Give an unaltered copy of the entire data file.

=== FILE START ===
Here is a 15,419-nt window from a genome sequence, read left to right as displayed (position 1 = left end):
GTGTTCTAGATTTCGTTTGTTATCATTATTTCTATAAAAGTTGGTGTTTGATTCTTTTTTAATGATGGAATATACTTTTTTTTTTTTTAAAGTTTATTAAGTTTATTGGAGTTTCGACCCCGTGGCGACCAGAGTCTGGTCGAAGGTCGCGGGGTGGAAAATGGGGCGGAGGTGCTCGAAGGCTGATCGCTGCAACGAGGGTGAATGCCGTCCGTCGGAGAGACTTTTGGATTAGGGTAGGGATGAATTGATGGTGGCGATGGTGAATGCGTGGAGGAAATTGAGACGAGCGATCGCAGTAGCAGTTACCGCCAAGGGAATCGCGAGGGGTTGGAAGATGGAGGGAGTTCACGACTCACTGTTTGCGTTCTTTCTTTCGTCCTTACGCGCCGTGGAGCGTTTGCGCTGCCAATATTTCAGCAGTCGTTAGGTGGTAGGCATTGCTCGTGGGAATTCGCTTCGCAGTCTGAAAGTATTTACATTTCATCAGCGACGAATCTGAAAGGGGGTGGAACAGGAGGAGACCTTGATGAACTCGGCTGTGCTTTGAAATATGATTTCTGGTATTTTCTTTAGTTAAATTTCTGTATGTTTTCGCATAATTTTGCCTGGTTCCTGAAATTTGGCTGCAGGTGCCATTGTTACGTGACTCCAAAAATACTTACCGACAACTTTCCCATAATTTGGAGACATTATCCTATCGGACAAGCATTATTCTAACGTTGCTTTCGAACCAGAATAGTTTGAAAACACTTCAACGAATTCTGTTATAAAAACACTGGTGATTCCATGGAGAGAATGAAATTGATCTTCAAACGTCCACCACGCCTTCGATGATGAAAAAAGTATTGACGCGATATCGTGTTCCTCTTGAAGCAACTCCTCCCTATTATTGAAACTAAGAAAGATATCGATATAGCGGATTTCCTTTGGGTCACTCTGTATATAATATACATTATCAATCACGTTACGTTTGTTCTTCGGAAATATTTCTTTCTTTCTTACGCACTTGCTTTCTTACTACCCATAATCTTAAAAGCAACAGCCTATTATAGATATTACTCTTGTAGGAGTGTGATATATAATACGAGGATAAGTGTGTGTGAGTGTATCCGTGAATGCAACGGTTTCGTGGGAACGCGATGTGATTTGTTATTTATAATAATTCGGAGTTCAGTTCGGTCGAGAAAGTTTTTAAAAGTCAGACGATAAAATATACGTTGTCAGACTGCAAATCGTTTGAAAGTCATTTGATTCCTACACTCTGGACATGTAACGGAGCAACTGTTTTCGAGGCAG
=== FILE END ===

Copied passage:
Here is a 15,419-nt window from a genome sequence, read left to right as displayed (position 1 = left end):
GTGTTCTAGATTTCGTTTGTTATCATTATTTCTATAAAAGTTGGTGTTTGATTCTTTTTTAATGATGGAATATACTTTTTTTTTTTTTAAAGTTTATTAAGTTTATTGGAGTTTCGACCCCGTGGCGACCAGAGTCTGGTCGAAGGTCGCGGGGTGGAAAATGGGGCGGAGGTGCTCGAAGGCTGATCGCTGCAACGAGGGTGAATGCCGTCCGTCGGAGAGACTTTTGGATTAGGGTAGGGATGAATTGATGGTGGCGATGGTGAATGCGTGGAGGAAATTGAGACGAGCGATCGCAGTAGCAGTTACCGCCAAGGGAATCGCGAGGGGTTGGAAGATGGAGGGAGTTCACGACTCACTGTTTGCGTTCTTTCTTTCGTCCTTACGCGCCGTGGAGCGTTTGCGCTGCCAATATTTCAGCAGTCGTTAGGTGGTAGGCATTGCTCGTGGGAATTCGCTTCGCAGTCTGAAAGTATTTACATTTCATCAGCGACGAATCTGAAAGGGGGTGGAACAGGAGGAGACCTTGATGAACTCGGCTGTGCTTTGAAATATGATTTCTGGTATTTTCTTTAGTTAAATTTCTGTATGTTTTCGCATAATTTTGCCTGGTTCCTGAAATTTGGCTGCAGGTGCCATTGTTACGTGACTCCAAAAATACTTACCGACAACTTTCCCATAATTTGGAGACATTATCCTATCGGACAAGCATTATTCTAACGTTGCTTTCGAACCAGAATAGTTTGAAAACACTTCAACGAATTCTGTTATAAAAACACTGGTGATTCCATGGAGAGAATGAAATTGATCTTCAAACGTCCACCACGCCTTCGATGATGAAAAAAGTATTGACGCGATATCGTGTTCCTCTTGAAGCAACTCCTCCCTATTATTGAAACTAAGAAAGATATCGATATAGCGGATTTCCTTTGGGTCACTCTGTATATAATATACATTATCAATCACGTTACGTTTGTTCTTCGGAAATATTTCTTTCTTTCTTACGCACTTGCTTTCTTACTACCCATAATCTTAAAAGCAACAGCCTATTATAGATATTACTCTTGTAGGAGTGTGATATATAATACGAGGATAAGTGTGTGTGAGTGTATCCGTGAATGCAACGGTTTCGTGGGAACGCGATGTGATTTGTTATTTATAATAATTCGGAGTTCAGTTCGGTCGAGAAAGTTTTTAAAAGTCAGACGATAAAATATACGTTGTCAGACTGCAAATCGTTTGAAAGTCATTTGATTCCTACACTCTGGACATGTAACGGAGCAACTGTTTTCGAGGCAG